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Remembrance Day

Today is Remembrance Day. It has been estimated that during the reign of our civilization up to 1 billion humans have died during conflict.

As explorers our goal is to enjoy the places we visit, like the WWII shipwrecks on the coast of Newfoundland - visited this year by the Great Island Expedition. But fun is really the byproduct of the main goal, which is education.

The wreckages we dive on are incredibly fun experiences, but they are more than that - they are war graves, they are the conclusions of a specific conflict. They need to be documented so they can be remembered, as explorers and storytellers that’s our responsibility, and it’s a good deal compared to what our family members and ancestors had to go through.

Laying a plaque isn’t just a gesture, it’s an important reminder. Maybe the next diver will stop and think about where they are, and the people that gave so much in order for them to enjoy that experience.

Without remembrance we are doomed to make the same mistakes again and again.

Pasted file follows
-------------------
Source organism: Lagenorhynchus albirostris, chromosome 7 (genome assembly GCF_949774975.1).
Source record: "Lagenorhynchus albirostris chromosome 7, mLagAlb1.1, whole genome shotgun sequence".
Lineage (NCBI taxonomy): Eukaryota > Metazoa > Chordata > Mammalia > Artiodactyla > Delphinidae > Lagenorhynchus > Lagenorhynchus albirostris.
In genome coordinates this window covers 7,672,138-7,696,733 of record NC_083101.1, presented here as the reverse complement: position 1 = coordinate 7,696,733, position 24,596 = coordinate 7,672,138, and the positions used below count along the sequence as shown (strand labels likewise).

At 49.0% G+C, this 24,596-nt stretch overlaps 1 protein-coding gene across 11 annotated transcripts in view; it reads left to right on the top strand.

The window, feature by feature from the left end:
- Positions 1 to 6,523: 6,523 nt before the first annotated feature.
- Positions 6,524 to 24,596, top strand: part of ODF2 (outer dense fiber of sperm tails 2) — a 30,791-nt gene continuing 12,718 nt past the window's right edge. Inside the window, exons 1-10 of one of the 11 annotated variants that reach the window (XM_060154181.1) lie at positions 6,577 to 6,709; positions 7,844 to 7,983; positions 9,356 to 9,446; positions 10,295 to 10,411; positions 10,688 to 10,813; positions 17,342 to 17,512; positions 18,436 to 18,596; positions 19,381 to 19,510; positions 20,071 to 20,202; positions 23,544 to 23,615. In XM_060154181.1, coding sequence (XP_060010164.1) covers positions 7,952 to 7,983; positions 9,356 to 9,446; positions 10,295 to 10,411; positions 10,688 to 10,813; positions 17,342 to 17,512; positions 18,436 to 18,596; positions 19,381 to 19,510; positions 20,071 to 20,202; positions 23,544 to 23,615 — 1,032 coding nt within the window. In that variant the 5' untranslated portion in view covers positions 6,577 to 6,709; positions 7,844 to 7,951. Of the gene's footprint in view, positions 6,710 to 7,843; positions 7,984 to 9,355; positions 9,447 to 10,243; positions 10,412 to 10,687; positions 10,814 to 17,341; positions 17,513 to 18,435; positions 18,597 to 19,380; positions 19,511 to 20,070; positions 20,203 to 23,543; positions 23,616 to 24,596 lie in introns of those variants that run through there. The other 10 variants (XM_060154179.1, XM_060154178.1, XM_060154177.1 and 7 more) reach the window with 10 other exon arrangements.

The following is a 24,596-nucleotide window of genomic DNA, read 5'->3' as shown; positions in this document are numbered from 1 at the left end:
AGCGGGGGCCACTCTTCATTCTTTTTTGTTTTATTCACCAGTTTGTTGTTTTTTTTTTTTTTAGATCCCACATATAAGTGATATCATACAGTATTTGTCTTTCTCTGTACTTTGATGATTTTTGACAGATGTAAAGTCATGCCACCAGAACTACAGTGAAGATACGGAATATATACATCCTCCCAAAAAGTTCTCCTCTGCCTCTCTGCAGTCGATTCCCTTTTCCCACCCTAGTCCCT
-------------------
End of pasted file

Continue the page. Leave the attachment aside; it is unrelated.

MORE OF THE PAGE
1. A Union Jack hangs on a Bell Island iron ore carrier. Not all sailors lost during conflict are military. Merchant seaman around the world have been lost to war, but only in the 90’s were they recognized as veterans.

  2. Lanier Phillips - an American legend you’ve never heard of. The only African American survivor of the USS Truxtun which went aground in a raging winter storm on February 18, 1942. He later went on to be a civil rights activist and decorated veteran.

  3. Listening is an important part of exploring.

  4. A porthole from the USS Pollux.

  5. This isn’t a “we were here” sign, this says “they were here - don’t forget”.

  6. Once made for defending against U-boats, this gun is now gives life a platform to flourish.

  7. Tiare Boyes, an explorer that understands the weight of responsibility on storytellers. The ocean that gave us such a great experience, has given hundreds of others - right here - their final resting place.

  8. A memorial ceremony on Bell Island.

  9. The wreck of the PLM, an iconic Newfoundland landmark, and a powerful reminder that we are surrounded by history worth remembering.


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